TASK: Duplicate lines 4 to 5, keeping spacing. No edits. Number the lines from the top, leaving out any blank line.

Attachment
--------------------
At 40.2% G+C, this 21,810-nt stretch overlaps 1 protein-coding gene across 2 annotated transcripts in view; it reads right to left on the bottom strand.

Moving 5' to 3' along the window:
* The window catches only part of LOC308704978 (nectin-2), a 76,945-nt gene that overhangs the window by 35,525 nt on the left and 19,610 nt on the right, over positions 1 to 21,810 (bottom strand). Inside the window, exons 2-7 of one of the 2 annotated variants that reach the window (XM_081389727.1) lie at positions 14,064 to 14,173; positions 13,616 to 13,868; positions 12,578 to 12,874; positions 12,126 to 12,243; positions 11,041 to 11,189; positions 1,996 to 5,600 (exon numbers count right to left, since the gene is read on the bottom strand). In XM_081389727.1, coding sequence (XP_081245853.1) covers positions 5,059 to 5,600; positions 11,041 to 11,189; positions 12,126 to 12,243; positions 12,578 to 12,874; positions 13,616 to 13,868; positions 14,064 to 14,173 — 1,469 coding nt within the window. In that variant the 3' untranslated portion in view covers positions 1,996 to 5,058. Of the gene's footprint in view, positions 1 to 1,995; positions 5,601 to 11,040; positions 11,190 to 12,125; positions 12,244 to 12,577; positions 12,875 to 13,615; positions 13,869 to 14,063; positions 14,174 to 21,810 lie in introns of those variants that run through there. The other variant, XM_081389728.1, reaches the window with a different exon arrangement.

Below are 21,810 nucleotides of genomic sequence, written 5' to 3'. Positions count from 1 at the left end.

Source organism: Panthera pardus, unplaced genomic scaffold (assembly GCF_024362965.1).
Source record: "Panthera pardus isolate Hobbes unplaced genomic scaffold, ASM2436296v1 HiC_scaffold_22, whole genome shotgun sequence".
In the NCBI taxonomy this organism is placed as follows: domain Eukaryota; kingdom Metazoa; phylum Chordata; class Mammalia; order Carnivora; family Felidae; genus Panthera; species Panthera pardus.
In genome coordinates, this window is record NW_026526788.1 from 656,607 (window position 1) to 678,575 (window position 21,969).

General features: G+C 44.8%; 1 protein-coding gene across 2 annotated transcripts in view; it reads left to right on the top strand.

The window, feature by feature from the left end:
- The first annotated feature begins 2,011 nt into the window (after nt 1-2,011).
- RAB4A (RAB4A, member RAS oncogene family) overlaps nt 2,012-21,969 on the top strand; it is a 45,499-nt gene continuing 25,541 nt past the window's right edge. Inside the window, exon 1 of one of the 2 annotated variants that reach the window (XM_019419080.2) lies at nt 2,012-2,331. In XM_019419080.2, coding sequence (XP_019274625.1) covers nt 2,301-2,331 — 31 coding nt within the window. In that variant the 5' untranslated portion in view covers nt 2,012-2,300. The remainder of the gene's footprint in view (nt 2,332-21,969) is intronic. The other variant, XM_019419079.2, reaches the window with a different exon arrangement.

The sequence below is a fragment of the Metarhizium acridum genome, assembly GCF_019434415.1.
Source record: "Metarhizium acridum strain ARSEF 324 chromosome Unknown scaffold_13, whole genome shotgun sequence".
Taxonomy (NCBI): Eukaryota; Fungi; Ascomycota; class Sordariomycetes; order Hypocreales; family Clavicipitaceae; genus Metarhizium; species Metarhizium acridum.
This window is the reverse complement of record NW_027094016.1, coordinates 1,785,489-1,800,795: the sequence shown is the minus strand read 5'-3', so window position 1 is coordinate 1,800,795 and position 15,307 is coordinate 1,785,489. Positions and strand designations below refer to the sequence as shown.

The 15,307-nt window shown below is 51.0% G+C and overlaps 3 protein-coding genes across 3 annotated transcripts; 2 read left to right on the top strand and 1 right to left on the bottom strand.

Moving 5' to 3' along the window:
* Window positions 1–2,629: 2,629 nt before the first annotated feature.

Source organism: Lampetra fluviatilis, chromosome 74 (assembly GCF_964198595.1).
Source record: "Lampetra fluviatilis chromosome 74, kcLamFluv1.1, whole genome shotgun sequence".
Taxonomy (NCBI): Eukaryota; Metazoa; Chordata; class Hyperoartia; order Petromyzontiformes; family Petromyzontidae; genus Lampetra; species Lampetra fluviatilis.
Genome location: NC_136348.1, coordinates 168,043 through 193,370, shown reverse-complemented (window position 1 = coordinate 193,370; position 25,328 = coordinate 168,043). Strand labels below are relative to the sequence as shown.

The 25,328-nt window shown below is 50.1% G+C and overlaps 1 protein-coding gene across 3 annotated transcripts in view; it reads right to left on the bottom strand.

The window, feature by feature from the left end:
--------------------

Below are 21,810 nucleotides of genomic sequence, written 5' to 3'. Positions count from 1 at the left end.

Source organism: Panthera pardus, unplaced genomic scaffold (assembly GCF_024362965.1).